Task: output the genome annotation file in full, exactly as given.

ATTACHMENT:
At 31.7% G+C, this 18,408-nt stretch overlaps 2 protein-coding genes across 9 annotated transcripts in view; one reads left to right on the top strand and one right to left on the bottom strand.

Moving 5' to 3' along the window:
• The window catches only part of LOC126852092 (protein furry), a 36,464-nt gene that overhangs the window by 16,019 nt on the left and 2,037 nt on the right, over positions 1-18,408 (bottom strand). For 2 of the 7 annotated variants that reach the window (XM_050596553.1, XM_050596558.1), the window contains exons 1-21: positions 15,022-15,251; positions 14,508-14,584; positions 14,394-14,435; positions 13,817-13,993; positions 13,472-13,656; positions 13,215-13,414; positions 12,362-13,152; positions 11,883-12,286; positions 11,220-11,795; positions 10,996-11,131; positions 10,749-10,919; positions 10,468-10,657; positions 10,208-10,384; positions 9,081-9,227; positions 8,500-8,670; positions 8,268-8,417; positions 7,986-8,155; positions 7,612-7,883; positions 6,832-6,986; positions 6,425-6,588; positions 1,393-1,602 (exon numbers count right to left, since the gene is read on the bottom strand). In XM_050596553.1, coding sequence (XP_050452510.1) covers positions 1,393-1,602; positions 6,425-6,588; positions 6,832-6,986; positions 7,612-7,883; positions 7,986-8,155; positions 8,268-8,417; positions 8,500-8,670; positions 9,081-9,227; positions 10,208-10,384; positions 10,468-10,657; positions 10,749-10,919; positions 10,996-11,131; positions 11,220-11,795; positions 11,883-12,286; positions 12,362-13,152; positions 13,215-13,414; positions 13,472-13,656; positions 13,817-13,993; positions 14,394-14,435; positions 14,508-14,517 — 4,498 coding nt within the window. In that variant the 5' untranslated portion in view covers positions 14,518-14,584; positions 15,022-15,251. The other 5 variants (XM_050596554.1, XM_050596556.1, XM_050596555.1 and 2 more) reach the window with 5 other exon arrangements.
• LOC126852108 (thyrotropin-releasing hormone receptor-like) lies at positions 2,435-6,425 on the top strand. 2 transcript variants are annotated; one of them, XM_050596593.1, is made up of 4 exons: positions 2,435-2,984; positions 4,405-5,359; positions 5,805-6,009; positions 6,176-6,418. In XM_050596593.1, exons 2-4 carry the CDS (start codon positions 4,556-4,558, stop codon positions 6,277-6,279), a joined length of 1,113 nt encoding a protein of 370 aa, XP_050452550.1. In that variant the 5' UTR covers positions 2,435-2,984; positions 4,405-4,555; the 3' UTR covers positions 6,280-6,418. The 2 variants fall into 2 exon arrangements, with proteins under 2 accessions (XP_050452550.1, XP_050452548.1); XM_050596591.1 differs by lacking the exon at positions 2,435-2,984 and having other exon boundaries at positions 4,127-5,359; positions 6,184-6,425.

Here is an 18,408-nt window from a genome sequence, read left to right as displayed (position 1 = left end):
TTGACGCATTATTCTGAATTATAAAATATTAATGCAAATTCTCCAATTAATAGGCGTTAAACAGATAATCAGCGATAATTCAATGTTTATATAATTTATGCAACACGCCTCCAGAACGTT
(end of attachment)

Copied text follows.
At 31.7% G+C, this 18,408-nt stretch overlaps 2 protein-coding genes across 9 annotated transcripts in view; one reads left to right on the top strand and one right to left on the bottom strand.

Moving 5' to 3' along the window:
• The window catches only part of LOC126852092 (protein furry), a 36,464-nt gene that overhangs the window by 16,019 nt on the left and 2,037 nt on the right, over positions 1-18,408 (bottom strand). For 2 of the 7 annotated variants that reach the window (XM_050596553.1, XM_050596558.1), the window contains exons 1-21: positions 15,022-15,251; positions 14,508-14,584; positions 14,394-14,435; positions 13,817-13,993; positions 13,472-13,656; positions 13,215-13,414; positions 12,362-13,152; positions 11,883-12,286; positions 11,220-11,795; positions 10,996-11,131; positions 10,749-10,919; positions 10,468-10,657; positions 10,208-10,384; positions 9,081-9,227; positions 8,500-8,670; positions 8,268-8,417; positions 7,986-8,155; positions 7,612-7,883; positions 6,832-6,986; positions 6,425-6,588; positions 1,393-1,602 (exon numbers count right to left, since the gene is read on the bottom strand). In XM_050596553.1, coding sequence (XP_050452510.1) covers positions 1,393-1,602; positions 6,425-6,588; positions 6,832-6,986; positions 7,612-7,883; positions 7,986-8,155; positions 8,268-8,417; positions 8,500-8,670; positions 9,081-9,227; positions 10,208-10,384; positions 10,468-10,657; positions 10,749-10,919; positions 10,996-11,131; positions 11,220-11,795; positions 11,883-12,286; positions 12,362-13,152; positions 13,215-13,414; positions 13,472-13,656; positions 13,817-13,993; positions 14,394-14,435; positions 14,508-14,517 — 4,498 coding nt within the window. In that variant the 5' untranslated portion in view covers positions 14,518-14,584; positions 15,022-15,251. The other 5 variants (XM_050596554.1, XM_050596556.1, XM_050596555.1 and 2 more) reach the window with 5 other exon arrangements.
• LOC126852108 (thyrotropin-releasing hormone receptor-like) lies at positions 2,435-6,425 on the top strand. 2 transcript variants are annotated; one of them, XM_050596593.1, is made up of 4 exons: positions 2,435-2,984; positions 4,405-5,359; positions 5,805-6,009; positions 6,176-6,418. In XM_050596593.1, exons 2-4 carry the CDS (start codon positions 4,556-4,558, stop codon positions 6,277-6,279), a joined length of 1,113 nt encoding a protein of 370 aa, XP_050452550.1. In that variant the 5' UTR covers positions 2,435-2,984; positions 4,405-4,555; the 3' UTR covers positions 6,280-6,418. The 2 variants fall into 2 exon arrangements, with proteins under 2 accessions (XP_050452550.1, XP_050452548.1); XM_050596591.1 differs by lacking the exon at positions 2,435-2,984 and having other exon boundaries at positions 4,127-5,359; positions 6,184-6,425.

Here is an 18,408-nt window from a genome sequence, read left to right as displayed (position 1 = left end):
TTGACGCATTATTCTGAATTATAAAATATTAATGCAAATTCTCCAATTAATAGGCGTTAAACAGATAATCAGCGATAATTCAATGTTTATATAATTTATGCAACACGCCTCCAGAACGTT